– KK

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Off the Charts: The Song-Poem Story
Directed by Jamie Meltzer
2003, 132 min.
$10, DVD

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Posted June 19, 2006 at 5:00 am | comments


Style Wars


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Made in the early 1980s, this film was the first to celebrate urban graffiti as true art — at a time when everyone else considered the creators vandals, and their works a crime. We meet some of the kids and hear what they were thinking and why they “tagged.”

– KK

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Style Wars
Directed by Tony Silver
1983, 70 min.
$23, DVD

Watch for free here.

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Posted June 15, 2006 at 5:00 am | comments


Project Runway


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This series is primarily about the drama of competition. Twelve unknown clothes designers race to win a slot as a new fashion star. Like a lot of reality shows it features camaraderie, back-stabbing, acts of genius, betrayals, and toxic doses of ambition, but mixed into eye-tickling colors and the stunning visuals of clothes being made. In parallel with the mystery of who will survive increasingly stressful hurdles, we also get a front-seat perspective of how clothes can become art and what it takes to survive in the cutthroat business of high-end fashion. I found every one of the first season’s challenges to be brilliant and the whole series very addictive; I’m guessing the other seasons are just as good. As someone who likes to make things, this 8-part film also made the craft of fashion something that inspired me.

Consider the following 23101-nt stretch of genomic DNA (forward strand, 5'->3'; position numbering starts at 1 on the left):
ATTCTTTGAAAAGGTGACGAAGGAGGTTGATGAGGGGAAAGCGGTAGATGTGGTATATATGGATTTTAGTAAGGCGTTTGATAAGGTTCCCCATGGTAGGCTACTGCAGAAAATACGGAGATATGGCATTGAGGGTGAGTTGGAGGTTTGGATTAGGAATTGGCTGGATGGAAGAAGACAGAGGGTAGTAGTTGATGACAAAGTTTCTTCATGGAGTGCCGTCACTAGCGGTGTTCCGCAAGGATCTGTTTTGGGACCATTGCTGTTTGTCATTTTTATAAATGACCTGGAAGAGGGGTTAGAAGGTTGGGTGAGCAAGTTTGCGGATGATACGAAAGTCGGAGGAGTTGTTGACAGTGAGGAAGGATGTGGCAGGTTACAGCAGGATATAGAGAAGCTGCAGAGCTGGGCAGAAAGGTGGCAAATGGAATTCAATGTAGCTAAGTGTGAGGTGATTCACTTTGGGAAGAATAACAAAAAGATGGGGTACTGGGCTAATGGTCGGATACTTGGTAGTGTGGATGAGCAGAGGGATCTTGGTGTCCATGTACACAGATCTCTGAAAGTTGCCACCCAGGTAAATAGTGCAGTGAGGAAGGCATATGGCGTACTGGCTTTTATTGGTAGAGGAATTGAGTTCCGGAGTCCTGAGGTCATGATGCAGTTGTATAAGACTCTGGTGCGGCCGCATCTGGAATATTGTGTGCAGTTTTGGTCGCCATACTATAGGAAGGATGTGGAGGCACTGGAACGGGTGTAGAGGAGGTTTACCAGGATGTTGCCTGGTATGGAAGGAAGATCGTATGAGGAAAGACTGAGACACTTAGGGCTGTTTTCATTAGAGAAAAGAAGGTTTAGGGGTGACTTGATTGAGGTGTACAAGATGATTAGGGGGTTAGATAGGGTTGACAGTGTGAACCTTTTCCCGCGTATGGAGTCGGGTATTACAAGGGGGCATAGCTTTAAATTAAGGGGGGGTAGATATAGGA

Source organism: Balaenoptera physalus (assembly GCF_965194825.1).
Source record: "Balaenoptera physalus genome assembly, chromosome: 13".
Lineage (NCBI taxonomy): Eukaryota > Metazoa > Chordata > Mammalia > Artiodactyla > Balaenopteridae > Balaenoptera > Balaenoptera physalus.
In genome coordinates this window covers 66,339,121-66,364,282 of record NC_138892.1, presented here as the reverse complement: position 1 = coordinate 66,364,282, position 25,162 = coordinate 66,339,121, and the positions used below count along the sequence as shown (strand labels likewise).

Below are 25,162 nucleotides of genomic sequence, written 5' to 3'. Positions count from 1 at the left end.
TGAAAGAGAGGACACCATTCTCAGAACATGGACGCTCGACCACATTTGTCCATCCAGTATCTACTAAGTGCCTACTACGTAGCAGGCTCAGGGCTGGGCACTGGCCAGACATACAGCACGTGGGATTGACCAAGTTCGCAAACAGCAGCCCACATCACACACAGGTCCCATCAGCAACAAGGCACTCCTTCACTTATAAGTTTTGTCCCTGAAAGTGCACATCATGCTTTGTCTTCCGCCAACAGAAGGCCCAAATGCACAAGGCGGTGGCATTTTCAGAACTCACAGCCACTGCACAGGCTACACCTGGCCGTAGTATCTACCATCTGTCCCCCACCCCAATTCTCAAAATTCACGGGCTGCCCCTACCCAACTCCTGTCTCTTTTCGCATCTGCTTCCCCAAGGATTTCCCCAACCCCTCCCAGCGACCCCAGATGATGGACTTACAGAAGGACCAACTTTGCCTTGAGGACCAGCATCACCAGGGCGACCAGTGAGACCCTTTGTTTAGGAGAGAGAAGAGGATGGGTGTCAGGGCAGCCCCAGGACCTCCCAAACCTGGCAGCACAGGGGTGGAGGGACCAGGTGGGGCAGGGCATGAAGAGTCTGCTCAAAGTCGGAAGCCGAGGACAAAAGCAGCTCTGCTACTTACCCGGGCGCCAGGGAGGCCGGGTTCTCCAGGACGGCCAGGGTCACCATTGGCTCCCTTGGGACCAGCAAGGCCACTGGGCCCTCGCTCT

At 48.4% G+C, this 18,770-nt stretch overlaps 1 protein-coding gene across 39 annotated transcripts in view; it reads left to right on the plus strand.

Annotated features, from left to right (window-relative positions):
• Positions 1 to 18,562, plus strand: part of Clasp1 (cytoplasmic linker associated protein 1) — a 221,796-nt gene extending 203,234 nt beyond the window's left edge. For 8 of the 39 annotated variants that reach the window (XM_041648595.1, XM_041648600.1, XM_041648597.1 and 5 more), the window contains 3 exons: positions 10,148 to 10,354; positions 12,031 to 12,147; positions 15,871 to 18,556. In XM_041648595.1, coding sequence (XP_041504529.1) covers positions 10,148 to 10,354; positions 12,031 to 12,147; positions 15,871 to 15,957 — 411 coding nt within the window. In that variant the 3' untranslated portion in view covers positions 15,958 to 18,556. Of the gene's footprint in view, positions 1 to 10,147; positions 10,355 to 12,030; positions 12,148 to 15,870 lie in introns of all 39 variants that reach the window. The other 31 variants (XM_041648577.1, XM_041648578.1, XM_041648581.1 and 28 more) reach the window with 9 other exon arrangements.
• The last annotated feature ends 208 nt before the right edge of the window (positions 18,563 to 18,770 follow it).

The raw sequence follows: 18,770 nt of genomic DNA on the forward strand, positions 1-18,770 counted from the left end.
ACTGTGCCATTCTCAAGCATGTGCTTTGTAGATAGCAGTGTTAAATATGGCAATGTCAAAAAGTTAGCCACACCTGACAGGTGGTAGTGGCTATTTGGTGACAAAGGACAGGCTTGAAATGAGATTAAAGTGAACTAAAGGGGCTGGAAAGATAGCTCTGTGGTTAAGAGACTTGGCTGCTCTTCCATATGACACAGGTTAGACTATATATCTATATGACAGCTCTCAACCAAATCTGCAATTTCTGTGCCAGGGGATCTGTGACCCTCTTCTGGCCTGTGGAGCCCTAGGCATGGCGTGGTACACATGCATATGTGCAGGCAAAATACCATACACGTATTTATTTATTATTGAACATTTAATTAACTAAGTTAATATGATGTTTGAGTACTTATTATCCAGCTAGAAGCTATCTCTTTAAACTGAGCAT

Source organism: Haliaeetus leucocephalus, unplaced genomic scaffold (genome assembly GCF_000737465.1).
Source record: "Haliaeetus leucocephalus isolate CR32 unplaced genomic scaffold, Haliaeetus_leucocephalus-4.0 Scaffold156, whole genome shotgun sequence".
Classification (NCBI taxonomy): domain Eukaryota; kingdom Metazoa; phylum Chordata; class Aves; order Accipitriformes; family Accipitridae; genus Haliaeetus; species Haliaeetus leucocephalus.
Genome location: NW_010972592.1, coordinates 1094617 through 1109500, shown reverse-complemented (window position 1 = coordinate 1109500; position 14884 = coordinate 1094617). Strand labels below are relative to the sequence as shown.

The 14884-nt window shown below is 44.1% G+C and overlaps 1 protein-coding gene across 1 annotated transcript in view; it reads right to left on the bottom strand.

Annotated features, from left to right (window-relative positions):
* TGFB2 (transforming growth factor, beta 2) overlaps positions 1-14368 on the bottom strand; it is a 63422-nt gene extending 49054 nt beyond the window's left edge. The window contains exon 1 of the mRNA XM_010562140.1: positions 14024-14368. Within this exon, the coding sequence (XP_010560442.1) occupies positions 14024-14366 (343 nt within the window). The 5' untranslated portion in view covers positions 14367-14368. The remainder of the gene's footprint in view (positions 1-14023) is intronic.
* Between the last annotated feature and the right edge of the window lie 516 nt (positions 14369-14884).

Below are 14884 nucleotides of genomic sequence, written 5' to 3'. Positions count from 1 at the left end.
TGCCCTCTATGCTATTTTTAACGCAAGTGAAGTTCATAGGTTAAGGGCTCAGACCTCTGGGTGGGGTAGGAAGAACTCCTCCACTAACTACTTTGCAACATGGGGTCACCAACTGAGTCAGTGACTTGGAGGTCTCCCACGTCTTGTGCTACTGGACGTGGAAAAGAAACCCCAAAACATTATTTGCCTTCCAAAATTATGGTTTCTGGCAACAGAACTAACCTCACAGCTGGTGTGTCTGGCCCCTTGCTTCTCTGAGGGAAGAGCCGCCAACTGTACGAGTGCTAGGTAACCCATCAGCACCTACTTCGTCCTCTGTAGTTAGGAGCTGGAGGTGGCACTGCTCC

– KK

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Project Runway: The Complete First Season
With Heidi Klum and Michael Kors
2004, 509 min.
$20, DVD, 3-disc set

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Posted June 14, 2006 at 5:00 am | comments


Smashing Machine


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Ultimate fighting, where almost any move (kicking, knee to the head, etc) is permitted and blood encouraged, is as brutal as it sounds. Banned in the US, the high-purse contest moved to places like Brazil and Japan, where an international cast of scary characters try to make the championship. This gory story would be unwatchable except for the remarkable hero it follows. Like the Hulk he is huge, gentle, intelligent, and introspective. He hates hurting people, but does it because he needs money, and eventually this internal conflict does him in. He rises to greatness, is pummeled and falls low, and then is redeemed. Few people would have the courage to let a film crew record them at their low points in life, but that access makes this film great. I knew nothing about this sport or its world, and found many surprises in this strong film (with a great and unexpected music score). Recommended.